Abstract

Background: High-dose melphalan and autologous hematopoietic stem cell transplantat (auto-HCT) is a standard consolidation therapy for eligible multiple myeloma (MM) patients due to superior survival outcome as compared to chemotherapy alone. However, patients remain at continuous risk of disease relapse following auto-HCT. Lenalidomide is active in newly diagnosed and relapsed MM and has synergistic activity with melphalan, but has not previously been incorporated into preparative regimen for auto-HCT. While high dose lenalidomide induces myelosuppression, the anti-tumor activity of lenalidomide is dose-dependent.

Methods: We conducted a single center, phase I/II study of lenalidomide and melphalan in patients with MM undergoing auto-HCT. The phase I portion included MM patients at all disease stages, including patients undergoing auto-SCT as salvage therapy. The phase II portion enrolled patients undergoing a first auto-SCT after achieving at least stable disease following their induction regimen. Phase I objectives included determination of side effect profile and recommended phase II dose (RP2D). Phase II objectives were disease response at day +100 and toxicity.

Treatment: All patients received a standard melphalan dose of 200 mg/m2 (100 mg/m2 IV days -1 and -2). Phase I lenalidomide dose was escalated from 50 mg, 75mg, 100 mg, and 150 mg and administered orally daily from days -7 to +2. Phase I data were previously reported (Blood (ASH Annual Meeting Abstracts), Nov 2012; 120: 3146). Thirteen patients were treated and no MTD was reached. The RP2D lenalidomide dose (150 mg orally daily days -7 to +2) was further explored in the phase II portion of this study. Post-transplant lenalidomide maintenance therapy was started between days +100 and +120 in all responders. We now report the planned interim analysis of the efficacy and safety profile of the phase II study.

Results:

From 5/1/12 to 7/9/15, forty seven subjects were enrolled to the phase II portion of the study. Study accrual is complete. We report below on the 37 patients with at least 100 days follow-up (median duration of follow-up of 12 months). 36 patients were assessable for response. Responses are as followed: stringent CR 8 (22%), CR 3 (8%), VGPR 20 (54%), PR 3 (8%), progressive disease 2 (5%).

Among responders, 34 were able to start maintenance lenalidomide on days +100 to +110 (two withdrew from the study to pursue tandem stem cell transplant). To date, 21 patients remain on the treatment. Of 13 who discontinued the therapy; 4 was due to progression, 4 due to physician/patient preference, 2 due to toxicities and 3 from other reasons. Median progression free survival has not been reached.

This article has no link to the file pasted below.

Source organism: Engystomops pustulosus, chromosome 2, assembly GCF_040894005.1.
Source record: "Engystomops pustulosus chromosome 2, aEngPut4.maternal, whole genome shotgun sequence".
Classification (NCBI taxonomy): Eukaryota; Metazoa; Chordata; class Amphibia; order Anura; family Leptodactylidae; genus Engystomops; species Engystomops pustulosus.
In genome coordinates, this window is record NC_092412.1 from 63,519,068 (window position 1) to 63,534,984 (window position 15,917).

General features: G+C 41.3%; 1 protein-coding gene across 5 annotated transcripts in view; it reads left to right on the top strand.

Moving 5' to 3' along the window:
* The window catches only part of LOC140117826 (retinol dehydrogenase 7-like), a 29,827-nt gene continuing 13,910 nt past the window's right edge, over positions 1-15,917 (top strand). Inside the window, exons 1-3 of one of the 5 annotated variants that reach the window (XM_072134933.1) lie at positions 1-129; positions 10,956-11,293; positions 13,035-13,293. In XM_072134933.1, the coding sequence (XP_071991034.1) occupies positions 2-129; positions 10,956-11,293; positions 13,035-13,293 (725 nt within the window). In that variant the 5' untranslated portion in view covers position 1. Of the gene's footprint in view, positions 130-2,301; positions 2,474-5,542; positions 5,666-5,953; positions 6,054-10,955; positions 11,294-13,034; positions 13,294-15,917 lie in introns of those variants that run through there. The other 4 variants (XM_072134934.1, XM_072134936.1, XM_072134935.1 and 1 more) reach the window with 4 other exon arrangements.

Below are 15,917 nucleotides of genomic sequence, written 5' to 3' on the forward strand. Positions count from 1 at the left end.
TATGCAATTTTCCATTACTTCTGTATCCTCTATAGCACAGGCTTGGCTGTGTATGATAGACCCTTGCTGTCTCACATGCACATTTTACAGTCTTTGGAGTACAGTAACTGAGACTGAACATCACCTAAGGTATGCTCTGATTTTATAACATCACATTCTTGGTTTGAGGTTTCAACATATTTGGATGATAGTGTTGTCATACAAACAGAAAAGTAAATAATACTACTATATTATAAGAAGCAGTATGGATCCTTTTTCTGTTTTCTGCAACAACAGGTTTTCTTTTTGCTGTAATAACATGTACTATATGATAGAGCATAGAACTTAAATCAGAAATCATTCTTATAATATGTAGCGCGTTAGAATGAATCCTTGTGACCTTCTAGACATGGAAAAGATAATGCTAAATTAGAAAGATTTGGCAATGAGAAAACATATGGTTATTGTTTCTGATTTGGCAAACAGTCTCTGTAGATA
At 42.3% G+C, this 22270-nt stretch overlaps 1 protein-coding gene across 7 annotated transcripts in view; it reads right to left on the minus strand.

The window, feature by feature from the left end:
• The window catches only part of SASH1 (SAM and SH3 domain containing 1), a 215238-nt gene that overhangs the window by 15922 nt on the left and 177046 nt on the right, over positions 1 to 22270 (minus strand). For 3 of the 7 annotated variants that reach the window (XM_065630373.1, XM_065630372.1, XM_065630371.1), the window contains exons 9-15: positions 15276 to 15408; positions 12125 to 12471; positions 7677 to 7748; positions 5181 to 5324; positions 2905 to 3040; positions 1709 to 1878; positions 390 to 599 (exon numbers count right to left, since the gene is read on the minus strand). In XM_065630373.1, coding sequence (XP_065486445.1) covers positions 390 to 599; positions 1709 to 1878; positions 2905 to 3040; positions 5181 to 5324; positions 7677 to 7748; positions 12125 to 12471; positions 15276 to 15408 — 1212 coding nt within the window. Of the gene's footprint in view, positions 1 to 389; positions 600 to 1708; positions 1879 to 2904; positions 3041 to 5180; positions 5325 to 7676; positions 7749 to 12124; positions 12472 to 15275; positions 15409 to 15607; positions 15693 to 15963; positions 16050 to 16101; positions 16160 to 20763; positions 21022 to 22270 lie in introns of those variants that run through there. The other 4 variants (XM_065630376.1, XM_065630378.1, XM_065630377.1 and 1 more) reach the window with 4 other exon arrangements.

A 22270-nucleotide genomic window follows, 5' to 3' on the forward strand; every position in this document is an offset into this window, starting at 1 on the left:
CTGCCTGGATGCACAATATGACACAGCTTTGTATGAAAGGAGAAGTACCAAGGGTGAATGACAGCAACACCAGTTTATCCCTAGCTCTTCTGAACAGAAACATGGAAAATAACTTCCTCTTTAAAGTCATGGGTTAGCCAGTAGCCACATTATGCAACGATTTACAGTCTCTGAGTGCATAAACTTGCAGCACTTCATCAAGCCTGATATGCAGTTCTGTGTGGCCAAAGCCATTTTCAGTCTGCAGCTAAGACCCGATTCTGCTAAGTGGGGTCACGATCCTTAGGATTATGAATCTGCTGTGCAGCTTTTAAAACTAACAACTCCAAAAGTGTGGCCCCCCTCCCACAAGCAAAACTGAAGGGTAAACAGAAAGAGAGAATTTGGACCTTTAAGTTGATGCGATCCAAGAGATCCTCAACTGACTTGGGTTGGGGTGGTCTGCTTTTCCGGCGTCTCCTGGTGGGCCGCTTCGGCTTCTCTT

Toxicities were considered treatment related if they occur after the initiation of study drugs. DLTs are defined as any AEs occurring from days -7 to -2 that cause delay or prevent subjects from proceeding to auto-SCTs, grade 3 or more non-hematologic toxicities that do not resolve to a grade 2 or less by day 30 after auto-SCT, or engraftment failure. No DLTs were observed. The median time for ANC and platelet engraftment was 12 and 15 days and no delayed engraftment was observed. Toxicities and posttransplant hematopoietic recovery rates were similar to historical data observed with single agent high dose melphalan. Lenalidomide related toxicities occurred more commonly during the maintenance phase. Common toxicities occurring in more than 10% of patients were diarrhea (24%), peripheral neuropathy (21%) and fatigue (10%). Grade 3-4 toxicities occurred in 16% percent of patients: fatigue (5%), neutropenia (5%) neuropathy (3%), and thrombocytopenia (3%).

Conclusion

The use of high dose lenalidomide in combination with high-dose melphalan as a preparative regiment for auto-SCT is well tolerated. High VGPR or better disease response rates, compared to historical control, suggest that the preparative combination regimen may improve the depth of response. Stem cell rescue likely overcome lenalidomide induced myelosuppression. The study is now closed to accrual. Updated data on primary endpoints from all subjects will be reported at the meeting.

Disclosures

Suvannasankha:Celgene: Research Funding, Speakers Bureau; Onyx: Research Funding, Speakers Bureau. Farag:Bristol Myers: Speakers Bureau; Millennium: Speakers Bureau; Teva: Research Funding; Celgene: Speakers Bureau. Silbermann:Amgen: Consultancy; Celgene: Research Funding. Abonour:Celgene: Research Funding, Speakers Bureau.

Author notes

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Asterisk with author names denotes non-ASH members.